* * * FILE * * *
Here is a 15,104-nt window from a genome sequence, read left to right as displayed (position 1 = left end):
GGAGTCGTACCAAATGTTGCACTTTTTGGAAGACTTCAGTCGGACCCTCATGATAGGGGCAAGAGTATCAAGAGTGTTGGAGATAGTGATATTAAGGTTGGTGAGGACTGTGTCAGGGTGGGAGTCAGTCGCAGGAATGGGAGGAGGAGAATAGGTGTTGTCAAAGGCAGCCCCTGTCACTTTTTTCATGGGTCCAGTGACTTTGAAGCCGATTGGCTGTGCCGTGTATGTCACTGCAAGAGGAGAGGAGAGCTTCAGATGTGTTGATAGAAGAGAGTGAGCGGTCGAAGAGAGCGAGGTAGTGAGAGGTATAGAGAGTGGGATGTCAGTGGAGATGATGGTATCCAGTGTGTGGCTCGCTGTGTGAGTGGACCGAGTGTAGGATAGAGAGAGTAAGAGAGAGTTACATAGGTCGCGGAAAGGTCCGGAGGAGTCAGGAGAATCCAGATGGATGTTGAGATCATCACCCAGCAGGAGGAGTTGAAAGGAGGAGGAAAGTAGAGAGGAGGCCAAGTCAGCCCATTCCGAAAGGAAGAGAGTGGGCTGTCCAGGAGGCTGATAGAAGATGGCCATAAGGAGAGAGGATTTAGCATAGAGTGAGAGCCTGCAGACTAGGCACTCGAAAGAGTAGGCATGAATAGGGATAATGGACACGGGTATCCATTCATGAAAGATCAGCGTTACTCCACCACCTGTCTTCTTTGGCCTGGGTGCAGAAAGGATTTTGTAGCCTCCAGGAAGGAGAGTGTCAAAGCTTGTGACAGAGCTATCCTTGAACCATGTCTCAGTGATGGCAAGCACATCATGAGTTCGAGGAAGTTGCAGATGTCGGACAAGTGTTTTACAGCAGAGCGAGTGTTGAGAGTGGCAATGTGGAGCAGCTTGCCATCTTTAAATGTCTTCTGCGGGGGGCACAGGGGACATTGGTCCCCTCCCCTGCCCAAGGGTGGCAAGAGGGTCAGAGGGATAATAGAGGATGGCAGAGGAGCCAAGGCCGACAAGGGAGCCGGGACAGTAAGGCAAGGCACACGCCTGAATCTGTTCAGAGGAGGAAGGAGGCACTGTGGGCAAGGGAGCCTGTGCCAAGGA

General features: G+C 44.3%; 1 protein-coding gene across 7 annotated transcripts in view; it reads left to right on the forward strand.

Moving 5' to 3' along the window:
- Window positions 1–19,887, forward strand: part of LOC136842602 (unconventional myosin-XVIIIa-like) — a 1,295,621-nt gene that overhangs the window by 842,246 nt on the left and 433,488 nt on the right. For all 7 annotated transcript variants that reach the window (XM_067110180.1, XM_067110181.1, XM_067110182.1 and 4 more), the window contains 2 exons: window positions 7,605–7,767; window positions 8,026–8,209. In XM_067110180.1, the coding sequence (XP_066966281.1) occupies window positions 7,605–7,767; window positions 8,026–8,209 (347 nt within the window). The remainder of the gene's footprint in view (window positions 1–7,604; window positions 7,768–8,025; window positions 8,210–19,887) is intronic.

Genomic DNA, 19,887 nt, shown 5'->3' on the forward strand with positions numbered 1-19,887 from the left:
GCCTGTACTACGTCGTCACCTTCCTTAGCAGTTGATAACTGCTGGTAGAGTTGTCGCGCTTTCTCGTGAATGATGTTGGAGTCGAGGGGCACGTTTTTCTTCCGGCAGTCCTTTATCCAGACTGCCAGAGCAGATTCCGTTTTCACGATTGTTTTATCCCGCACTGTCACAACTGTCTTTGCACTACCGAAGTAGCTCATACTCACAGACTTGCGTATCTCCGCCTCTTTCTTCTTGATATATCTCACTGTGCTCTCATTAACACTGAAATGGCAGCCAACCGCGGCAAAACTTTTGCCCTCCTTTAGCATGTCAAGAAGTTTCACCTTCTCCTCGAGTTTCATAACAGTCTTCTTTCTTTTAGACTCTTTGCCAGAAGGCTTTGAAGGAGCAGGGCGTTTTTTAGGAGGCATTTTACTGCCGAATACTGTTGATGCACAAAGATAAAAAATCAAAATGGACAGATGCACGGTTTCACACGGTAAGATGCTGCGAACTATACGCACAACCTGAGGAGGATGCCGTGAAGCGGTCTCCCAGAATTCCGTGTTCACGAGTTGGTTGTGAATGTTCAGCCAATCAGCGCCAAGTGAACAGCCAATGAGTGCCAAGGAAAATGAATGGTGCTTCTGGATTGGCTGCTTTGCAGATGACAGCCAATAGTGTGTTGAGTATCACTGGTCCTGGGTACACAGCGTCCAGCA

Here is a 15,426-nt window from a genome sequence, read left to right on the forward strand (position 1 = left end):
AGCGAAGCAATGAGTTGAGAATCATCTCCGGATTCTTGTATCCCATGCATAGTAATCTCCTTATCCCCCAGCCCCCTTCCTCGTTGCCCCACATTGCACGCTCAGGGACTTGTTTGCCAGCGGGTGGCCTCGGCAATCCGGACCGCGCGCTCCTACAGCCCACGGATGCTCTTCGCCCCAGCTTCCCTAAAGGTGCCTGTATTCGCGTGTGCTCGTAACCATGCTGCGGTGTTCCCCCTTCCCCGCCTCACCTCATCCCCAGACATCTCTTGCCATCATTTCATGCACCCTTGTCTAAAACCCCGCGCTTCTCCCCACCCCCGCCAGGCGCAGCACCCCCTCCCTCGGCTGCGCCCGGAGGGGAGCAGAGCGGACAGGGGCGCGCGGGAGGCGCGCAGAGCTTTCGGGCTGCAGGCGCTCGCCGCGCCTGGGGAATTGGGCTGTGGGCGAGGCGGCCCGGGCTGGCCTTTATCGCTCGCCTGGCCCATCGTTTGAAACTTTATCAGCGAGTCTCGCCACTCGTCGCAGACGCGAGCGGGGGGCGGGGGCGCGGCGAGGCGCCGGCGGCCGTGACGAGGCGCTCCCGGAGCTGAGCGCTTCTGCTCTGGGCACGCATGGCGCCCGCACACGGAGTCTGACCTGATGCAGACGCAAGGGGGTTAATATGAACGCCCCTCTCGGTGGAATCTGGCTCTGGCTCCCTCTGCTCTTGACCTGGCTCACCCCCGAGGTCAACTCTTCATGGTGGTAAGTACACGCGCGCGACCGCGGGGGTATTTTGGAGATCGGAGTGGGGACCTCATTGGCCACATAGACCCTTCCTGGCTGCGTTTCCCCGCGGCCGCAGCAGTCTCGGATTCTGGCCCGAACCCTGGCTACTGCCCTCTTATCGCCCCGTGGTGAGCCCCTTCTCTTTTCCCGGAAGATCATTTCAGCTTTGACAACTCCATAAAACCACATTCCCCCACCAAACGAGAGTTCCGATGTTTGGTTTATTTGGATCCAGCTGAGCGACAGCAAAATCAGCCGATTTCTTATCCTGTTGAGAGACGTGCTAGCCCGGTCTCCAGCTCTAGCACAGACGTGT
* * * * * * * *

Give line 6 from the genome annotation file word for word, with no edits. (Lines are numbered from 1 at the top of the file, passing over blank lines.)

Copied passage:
Genomic DNA, 19,887 nt, shown 5'->3' on the forward strand with positions numbered 1-19,887 from the left: